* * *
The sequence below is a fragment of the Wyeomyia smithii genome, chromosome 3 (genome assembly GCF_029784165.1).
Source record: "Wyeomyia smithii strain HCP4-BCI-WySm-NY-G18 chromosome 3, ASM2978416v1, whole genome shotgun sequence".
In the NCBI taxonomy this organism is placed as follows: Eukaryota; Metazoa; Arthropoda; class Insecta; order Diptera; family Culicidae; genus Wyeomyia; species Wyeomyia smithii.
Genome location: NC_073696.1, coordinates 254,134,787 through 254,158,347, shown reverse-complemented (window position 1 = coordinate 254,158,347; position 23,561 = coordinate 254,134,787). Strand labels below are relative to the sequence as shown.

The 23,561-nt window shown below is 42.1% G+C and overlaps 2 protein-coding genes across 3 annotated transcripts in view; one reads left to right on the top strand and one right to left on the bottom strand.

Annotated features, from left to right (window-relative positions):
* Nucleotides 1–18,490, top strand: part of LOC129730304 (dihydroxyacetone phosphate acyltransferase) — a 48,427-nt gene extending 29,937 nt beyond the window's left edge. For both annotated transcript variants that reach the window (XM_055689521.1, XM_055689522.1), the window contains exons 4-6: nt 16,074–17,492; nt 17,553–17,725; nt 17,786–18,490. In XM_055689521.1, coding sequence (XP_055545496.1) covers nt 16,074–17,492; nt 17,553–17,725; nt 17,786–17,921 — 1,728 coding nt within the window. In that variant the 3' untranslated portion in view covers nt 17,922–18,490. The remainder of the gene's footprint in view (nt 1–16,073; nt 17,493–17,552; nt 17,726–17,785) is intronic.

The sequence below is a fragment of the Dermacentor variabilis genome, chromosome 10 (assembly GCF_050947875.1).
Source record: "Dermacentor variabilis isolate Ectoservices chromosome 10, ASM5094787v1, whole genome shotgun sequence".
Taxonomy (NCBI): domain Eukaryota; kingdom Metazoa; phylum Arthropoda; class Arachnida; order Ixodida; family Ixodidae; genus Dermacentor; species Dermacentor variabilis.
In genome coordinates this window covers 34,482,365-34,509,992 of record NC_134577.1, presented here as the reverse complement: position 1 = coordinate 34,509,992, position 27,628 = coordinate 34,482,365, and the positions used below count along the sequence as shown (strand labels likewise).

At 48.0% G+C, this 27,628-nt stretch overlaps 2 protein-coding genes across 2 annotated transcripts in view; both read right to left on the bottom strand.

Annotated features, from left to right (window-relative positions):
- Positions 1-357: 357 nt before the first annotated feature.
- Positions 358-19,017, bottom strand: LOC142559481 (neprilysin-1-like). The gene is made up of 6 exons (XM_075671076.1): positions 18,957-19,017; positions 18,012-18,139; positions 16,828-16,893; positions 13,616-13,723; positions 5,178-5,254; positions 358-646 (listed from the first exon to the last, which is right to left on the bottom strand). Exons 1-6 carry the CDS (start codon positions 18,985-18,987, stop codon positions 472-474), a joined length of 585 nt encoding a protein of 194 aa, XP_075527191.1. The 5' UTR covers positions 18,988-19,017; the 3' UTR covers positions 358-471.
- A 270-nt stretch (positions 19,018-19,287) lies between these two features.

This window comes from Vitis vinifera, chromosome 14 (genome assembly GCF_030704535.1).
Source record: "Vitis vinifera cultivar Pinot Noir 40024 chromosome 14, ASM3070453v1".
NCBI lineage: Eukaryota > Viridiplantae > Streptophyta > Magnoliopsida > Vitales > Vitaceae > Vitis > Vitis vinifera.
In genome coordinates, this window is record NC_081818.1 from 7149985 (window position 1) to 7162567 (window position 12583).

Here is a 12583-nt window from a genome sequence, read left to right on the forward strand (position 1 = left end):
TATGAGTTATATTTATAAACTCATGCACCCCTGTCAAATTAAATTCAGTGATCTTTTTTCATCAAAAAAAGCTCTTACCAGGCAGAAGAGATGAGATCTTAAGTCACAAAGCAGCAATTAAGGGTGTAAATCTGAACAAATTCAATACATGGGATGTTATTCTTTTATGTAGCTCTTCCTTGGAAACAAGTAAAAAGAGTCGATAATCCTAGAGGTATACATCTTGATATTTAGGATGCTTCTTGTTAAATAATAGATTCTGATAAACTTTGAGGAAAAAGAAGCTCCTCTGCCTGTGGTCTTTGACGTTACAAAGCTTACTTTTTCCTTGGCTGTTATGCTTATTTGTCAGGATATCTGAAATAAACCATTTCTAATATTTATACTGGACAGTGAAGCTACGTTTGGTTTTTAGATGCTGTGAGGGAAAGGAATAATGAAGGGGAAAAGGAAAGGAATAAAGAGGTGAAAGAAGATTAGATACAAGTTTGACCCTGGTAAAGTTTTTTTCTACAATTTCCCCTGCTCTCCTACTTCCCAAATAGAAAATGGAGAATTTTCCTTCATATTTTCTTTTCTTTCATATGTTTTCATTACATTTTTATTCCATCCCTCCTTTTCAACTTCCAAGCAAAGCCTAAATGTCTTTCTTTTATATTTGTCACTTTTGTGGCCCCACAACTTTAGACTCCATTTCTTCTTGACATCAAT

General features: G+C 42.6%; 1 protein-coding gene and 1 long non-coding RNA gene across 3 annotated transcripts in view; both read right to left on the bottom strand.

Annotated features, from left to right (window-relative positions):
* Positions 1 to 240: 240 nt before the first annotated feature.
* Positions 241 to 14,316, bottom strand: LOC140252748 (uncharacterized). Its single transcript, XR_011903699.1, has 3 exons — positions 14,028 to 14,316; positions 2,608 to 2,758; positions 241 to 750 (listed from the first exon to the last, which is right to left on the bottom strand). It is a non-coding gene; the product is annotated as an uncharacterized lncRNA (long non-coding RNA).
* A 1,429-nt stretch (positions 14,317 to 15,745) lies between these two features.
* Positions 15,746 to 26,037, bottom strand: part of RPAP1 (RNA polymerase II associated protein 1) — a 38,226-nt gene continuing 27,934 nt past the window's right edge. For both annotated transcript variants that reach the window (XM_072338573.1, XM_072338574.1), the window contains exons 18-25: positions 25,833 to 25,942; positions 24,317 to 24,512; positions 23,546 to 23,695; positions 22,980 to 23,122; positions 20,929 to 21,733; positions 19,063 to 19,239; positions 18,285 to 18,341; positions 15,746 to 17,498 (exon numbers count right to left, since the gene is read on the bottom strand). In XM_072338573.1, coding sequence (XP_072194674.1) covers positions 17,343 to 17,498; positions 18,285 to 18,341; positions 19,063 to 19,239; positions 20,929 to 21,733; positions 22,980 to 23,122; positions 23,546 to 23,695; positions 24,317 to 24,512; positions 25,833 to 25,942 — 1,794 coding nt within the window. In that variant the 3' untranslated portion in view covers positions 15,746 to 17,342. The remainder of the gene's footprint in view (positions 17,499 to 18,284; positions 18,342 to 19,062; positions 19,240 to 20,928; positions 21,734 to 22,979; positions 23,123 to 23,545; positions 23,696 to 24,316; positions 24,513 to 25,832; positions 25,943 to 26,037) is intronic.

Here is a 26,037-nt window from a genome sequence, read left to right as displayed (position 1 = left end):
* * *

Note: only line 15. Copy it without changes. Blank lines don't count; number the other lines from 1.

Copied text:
- Positions 358-19,017, bottom strand: LOC142559481 (neprilysin-1-like). The gene is made up of 6 exons (XM_075671076.1): positions 18,957-19,017; positions 18,012-18,139; positions 16,828-16,893; positions 13,616-13,723; positions 5,178-5,254; positions 358-646 (listed from the first exon to the last, which is right to left on the bottom strand). Exons 1-6 carry the CDS (start codon positions 18,985-18,987, stop codon positions 472-474), a joined length of 585 nt encoding a protein of 194 aa, XP_075527191.1. The 5' UTR covers positions 18,988-19,017; the 3' UTR covers positions 358-471.